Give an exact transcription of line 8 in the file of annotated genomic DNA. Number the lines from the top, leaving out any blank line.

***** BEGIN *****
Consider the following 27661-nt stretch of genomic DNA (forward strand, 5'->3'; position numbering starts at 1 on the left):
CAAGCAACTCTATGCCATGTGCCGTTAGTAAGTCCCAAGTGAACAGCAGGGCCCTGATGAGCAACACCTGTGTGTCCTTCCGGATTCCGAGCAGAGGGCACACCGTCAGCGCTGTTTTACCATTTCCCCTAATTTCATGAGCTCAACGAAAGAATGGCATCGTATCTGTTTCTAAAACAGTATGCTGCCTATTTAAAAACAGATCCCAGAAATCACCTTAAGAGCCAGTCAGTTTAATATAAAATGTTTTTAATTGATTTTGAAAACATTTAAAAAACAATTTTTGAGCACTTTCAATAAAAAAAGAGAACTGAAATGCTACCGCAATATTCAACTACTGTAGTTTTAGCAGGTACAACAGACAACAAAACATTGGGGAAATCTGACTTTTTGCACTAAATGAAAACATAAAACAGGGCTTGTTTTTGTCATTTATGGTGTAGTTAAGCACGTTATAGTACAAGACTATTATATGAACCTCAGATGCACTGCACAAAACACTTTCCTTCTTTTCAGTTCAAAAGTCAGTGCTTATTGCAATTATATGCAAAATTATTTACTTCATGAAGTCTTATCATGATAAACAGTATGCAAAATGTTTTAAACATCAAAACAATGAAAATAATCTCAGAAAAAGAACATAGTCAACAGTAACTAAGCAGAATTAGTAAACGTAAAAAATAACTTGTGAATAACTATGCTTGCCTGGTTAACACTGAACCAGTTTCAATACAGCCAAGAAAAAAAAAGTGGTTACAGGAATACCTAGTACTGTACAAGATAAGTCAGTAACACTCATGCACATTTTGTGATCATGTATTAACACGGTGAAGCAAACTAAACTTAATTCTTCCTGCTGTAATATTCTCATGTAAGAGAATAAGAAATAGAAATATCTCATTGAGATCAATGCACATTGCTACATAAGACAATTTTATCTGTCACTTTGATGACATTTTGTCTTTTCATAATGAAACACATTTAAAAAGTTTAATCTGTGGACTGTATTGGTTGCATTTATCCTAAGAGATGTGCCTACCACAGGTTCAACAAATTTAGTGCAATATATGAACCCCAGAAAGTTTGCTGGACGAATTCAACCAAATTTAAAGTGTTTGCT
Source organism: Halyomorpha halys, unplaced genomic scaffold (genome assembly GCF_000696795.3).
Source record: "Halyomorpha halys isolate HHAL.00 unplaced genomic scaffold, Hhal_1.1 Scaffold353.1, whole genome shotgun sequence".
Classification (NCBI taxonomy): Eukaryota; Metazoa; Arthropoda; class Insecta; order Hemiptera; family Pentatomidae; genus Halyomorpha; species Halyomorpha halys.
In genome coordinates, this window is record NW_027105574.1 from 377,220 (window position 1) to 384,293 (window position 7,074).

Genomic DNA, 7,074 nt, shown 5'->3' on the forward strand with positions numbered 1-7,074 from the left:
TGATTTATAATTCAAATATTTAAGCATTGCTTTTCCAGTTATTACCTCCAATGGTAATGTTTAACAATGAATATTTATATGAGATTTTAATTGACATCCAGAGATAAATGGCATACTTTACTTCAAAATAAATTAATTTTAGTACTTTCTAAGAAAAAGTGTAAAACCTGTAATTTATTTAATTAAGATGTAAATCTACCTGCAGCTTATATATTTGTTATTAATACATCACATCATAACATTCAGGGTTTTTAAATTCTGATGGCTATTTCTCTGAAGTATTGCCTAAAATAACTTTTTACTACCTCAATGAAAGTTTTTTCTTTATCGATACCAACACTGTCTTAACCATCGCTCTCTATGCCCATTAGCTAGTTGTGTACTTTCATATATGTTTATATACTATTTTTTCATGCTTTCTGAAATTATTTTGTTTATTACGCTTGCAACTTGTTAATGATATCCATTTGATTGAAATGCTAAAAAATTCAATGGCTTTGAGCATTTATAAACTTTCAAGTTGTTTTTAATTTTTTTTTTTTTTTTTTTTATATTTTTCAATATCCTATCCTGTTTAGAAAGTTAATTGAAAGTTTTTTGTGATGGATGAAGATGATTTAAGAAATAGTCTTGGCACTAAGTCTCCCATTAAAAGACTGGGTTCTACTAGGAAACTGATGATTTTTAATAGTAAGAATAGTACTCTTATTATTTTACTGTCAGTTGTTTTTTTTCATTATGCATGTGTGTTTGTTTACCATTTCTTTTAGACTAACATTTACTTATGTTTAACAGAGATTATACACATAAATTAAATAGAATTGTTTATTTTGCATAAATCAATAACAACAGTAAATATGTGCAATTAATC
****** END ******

TGATTTATAATTCAAATATTTAAGCATTGCTTTTCCAGTTATTACCTCCAATGGTAATGTTTAACAATGAATATTTATATGAGATTTTAATTGACATCCAGAGATAAATGGCATACTTTACTTCAAAATAAATTAATTTTAGTACTTTCTAAGAAAAAGTGTAAAACCTGTAATTTATTTAATTAAGATGTAAATCTACCTGCAGCTTATATATTTGTTATTAATACATCACATCATAACATTCAGGGTTTTTAAATTCTGATGGCTATTTCTCTGAAGTATTGCCTAAAATAACTTTTTACTACCTCAATGAAAGTTTTTTCTTTATCGATACCAACACTGTCTTAACCATCGCTCTCTATGCCCATTAGCTAGTTGTGTACTTTCATATATGTTTATATACTATTTTTTCATGCTTTCTGAAATTATTTTGTTTATTACGCTTGCAACTTGTTAATGATATCCATTTGATTGAAATGCTAAAAAATTCAATGGCTTTGAGCATTTATAAACTTTCAAGTTGTTTTTAATTTTTTTTTTTTTTTTTTTTATATTTTTCAATATCCTATCCTGTTTAGAAAGTTAATTGAAAGTTTTTTGTGATGGATGAAGATGATTTAAGAAATAGTCTTGGCACTAAGTCTCCCATTAAAAGACTGGGTTCTACTAGGAAACTGATGATTTTTAATAGTAAGAATAGTACTCTTATTATTTTACTGTCAGTTGTTTTTTTTCATTATGCATGTGTGTTTGTTTACCATTTCTTTTAGACTAACATTTACTTATGTTTAACAGAGATTATACACATAAATTAAATAGAATTGTTTATTTTGCATAAATCAATAACAACAGTAAATATGTGCAATTAATC